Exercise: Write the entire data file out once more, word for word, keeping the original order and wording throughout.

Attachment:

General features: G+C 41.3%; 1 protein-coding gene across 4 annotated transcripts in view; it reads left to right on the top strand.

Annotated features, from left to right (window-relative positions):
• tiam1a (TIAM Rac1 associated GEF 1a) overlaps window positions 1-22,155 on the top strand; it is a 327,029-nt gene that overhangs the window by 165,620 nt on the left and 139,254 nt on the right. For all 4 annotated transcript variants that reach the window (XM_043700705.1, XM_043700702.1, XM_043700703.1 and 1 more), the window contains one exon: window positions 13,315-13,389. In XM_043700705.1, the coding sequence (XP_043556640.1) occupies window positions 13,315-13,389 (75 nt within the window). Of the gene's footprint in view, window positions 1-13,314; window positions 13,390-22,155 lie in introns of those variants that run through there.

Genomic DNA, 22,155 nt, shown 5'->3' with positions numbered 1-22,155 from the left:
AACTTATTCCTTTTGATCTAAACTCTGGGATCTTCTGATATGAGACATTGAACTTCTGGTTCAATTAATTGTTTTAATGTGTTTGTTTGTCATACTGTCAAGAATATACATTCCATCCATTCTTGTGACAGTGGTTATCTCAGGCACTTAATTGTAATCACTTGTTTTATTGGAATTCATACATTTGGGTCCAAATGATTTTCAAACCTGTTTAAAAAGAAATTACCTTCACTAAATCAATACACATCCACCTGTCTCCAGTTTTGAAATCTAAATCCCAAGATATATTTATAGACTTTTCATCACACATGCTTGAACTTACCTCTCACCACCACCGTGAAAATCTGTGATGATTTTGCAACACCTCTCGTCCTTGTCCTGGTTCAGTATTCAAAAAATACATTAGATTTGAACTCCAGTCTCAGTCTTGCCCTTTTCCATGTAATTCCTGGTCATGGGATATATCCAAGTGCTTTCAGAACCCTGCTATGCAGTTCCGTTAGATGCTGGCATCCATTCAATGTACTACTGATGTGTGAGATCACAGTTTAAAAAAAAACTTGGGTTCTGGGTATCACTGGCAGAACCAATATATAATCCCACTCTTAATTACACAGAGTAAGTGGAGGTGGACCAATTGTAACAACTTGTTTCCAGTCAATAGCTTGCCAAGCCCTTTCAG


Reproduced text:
General features: G+C 41.3%; 1 protein-coding gene across 4 annotated transcripts in view; it reads left to right on the top strand.

Annotated features, from left to right (window-relative positions):
• tiam1a (TIAM Rac1 associated GEF 1a) overlaps window positions 1-22,155 on the top strand; it is a 327,029-nt gene that overhangs the window by 165,620 nt on the left and 139,254 nt on the right. For all 4 annotated transcript variants that reach the window (XM_043700705.1, XM_043700702.1, XM_043700703.1 and 1 more), the window contains one exon: window positions 13,315-13,389. In XM_043700705.1, the coding sequence (XP_043556640.1) occupies window positions 13,315-13,389 (75 nt within the window). Of the gene's footprint in view, window positions 1-13,314; window positions 13,390-22,155 lie in introns of those variants that run through there.

Genomic DNA, 22,155 nt, shown 5'->3' with positions numbered 1-22,155 from the left:
AACTTATTCCTTTTGATCTAAACTCTGGGATCTTCTGATATGAGACATTGAACTTCTGGTTCAATTAATTGTTTTAATGTGTTTGTTTGTCATACTGTCAAGAATATACATTCCATCCATTCTTGTGACAGTGGTTATCTCAGGCACTTAATTGTAATCACTTGTTTTATTGGAATTCATACATTTGGGTCCAAATGATTTTCAAACCTGTTTAAAAAGAAATTACCTTCACTAAATCAATACACATCCACCTGTCTCCAGTTTTGAAATCTAAATCCCAAGATATATTTATAGACTTTTCATCACACATGCTTGAACTTACCTCTCACCACCACCGTGAAAATCTGTGATGATTTTGCAACACCTCTCGTCCTTGTCCTGGTTCAGTATTCAAAAAATACATTAGATTTGAACTCCAGTCTCAGTCTTGCCCTTTTCCATGTAATTCCTGGTCATGGGATATATCCAAGTGCTTTCAGAACCCTGCTATGCAGTTCCGTTAGATGCTGGCATCCATTCAATGTACTACTGATGTGTGAGATCACAGTTTAAAAAAAAACTTGGGTTCTGGGTATCACTGGCAGAACCAATATATAATCCCACTCTTAATTACACAGAGTAAGTGGAGGTGGACCAATTGTAACAACTTGTTTCCAGTCAATAGCTTGCCAAGCCCTTTCAG